Family, Funny Links, Love, Uncategorized

Champis, The Sheep Herding Rabbit, And Maudie Nicholls

The best part of this little video may be the utterly useless Border Collie, who I think might be stuffed.

I first “met” Champis the Sheepherding Rabbit over a decade ago, online.  What can I say?  People send me these sorts of things all the time.  I pass them on whenever I can.

The audio track is of Flanagan and Allen singing a jolly song from my childhood. I’m sure it would never make it into the nursery today. Far too many carnivorous references and much too much violent imagery. But non-reformed modern kids still seem to love it, and chortle with glee when they sing it.

I first learned “Run Rabbit, Run” at Maudie Nicholls’ knee.  She was my great grandmother’s maid of all trades, and she showed me how to knit, and how to sew, and that it was possible to love children and exercise a lifetime of beneficent influence over them, without ever actually having had any yourself. (Sister Mary Janet Ryan, call your office. Likewise, Auntie Pat.)

Maudie was a tiny person, less than five feet tall, who functioned as kitchen maid, lady’s maid, house maid, and gardener to my great grandmother’s family on my mother’s side. She was an ageless, agile, bundle of energy who never complained at what must have been a dull and hard life, and for me, she was the bright spot on the obligatory visits to my Dickensian Great Granny, who could have given both Miss Havisham and Mme DeFarge a run for their money any day of the week.

But Maudie was different. Magic, even.  She loved children, and she lavished attention (and sometimes chocolate) on generations of us. Small, strong hands, skin like sandpaper, rubbed Vicks on our chests when we were ailing. Tidy, quick little feet walked us to Victoria Park to feed the swans. And one day, with infinite patience, and in spite of the repeated mistakes made by my fumbling five-year old fingers, Maudie taught me to knit.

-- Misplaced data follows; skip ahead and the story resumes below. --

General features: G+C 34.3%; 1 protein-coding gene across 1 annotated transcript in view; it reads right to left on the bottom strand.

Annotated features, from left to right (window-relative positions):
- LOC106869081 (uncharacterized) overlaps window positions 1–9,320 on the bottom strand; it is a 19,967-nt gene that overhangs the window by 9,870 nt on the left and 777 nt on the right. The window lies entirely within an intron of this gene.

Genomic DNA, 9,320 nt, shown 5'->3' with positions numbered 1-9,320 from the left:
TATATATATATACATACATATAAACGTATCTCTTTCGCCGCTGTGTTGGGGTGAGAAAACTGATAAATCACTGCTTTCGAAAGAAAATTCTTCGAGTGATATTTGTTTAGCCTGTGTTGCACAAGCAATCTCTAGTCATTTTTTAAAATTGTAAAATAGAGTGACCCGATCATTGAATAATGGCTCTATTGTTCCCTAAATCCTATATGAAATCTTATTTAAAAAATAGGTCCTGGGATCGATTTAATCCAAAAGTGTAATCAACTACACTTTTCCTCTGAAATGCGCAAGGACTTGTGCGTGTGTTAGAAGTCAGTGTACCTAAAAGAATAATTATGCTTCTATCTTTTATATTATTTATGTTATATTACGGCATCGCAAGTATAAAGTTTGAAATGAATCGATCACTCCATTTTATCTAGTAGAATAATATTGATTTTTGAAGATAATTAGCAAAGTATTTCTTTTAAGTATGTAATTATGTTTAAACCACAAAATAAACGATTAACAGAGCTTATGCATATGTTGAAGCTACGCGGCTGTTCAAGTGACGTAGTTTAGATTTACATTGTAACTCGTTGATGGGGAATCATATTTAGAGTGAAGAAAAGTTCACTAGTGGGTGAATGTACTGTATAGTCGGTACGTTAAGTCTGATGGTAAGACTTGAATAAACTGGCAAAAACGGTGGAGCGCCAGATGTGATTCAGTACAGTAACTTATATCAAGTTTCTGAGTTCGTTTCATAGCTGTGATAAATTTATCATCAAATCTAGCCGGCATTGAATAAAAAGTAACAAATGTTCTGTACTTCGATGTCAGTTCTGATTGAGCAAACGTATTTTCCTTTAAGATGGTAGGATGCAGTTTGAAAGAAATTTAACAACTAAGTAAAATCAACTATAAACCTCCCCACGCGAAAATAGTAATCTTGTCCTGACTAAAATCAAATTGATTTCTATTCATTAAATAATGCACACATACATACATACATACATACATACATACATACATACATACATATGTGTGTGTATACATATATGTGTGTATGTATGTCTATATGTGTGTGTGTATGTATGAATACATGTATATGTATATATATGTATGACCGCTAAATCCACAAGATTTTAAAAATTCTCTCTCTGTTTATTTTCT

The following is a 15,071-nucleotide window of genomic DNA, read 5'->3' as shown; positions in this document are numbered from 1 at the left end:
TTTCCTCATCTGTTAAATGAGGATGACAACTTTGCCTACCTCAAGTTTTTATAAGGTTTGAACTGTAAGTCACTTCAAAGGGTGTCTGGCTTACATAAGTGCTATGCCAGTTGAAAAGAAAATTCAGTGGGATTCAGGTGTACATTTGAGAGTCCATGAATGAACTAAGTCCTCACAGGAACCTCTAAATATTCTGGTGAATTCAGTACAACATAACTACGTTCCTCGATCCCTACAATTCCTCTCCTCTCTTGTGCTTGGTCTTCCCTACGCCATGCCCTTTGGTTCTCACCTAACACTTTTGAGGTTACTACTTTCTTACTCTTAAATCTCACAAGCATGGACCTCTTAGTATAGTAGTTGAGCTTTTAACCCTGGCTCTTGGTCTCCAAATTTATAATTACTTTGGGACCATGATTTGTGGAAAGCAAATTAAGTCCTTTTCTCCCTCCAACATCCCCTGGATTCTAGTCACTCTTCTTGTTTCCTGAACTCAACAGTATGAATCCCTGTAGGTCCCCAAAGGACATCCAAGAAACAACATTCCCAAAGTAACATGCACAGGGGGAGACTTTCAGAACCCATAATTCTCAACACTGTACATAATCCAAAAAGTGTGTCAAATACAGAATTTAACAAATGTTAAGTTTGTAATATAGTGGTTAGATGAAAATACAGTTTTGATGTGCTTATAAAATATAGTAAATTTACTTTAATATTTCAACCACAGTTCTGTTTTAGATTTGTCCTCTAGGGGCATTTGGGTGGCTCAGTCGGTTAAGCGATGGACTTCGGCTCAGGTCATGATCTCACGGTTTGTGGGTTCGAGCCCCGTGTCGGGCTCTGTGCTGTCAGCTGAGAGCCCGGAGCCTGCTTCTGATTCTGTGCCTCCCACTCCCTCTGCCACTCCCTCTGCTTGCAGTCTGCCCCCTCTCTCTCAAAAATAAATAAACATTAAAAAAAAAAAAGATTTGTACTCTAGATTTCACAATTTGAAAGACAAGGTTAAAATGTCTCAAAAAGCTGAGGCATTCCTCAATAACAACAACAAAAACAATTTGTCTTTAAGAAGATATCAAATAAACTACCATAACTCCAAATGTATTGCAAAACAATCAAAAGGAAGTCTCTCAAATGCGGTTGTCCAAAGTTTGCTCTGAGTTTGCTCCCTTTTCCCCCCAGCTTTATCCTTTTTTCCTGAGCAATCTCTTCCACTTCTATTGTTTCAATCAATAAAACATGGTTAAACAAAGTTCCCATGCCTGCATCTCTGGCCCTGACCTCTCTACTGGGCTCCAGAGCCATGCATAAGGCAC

Maudie spent a lifetime “in service,” (think, in a smaller way, Anna from “Downton Abbey,” or Rose from “Upstairs Downstairs”). My great grandmother was a hard taskmaster, and Maudie wasn’t allowed a “young man,” even in her youth. Her half-days off were spent in church. She wasn’t supposed to read the lurid tabloid newspapers that she loved, or to play the weekly game of “spot the ball” she always hoped she’d win a fortune on. When she went grocery shopping, she’d hide the newspaper under her coat when she returned home, so that Great Granny wouldn’t see as Maudie took it up to her room.

My grandparents on my father’s side also had a succession of maids.  (It wasn’t a stretch, in those days, for those in the middle class.  Neither of my ancestral families was particularly wealthy, but they were comfortably off and the men worked hard to maintain their family lifestyle.)  But Dad’s family treated its house servants differently.  The nanny and the maid had regular time to themselves, and were encouraged to “walk out” with a young man who’d taken their fancy.  And–should they get married, they were sent off with a present and good wishes, and remained lifelong family friends. Quite often, Dad and one or another of his siblings would be sent off in the summer to spend a week or so with a former servant and his or her family, and some of those episodes formed Dad’s fondest memories of the childhood memories he passed on to his children.

While I met a few of Dad’s old family retainers very late in their lives and long after they’d retired, I remember Maudie, her life in service, and the fact that she was never out of her maid’s uniform, very clearly.  I hope only that somewhere, somehow, she’s in a heaven full of children, leading them all in raucous and politically incorrect song and rhyme.  And that she’s finally won the football pools!


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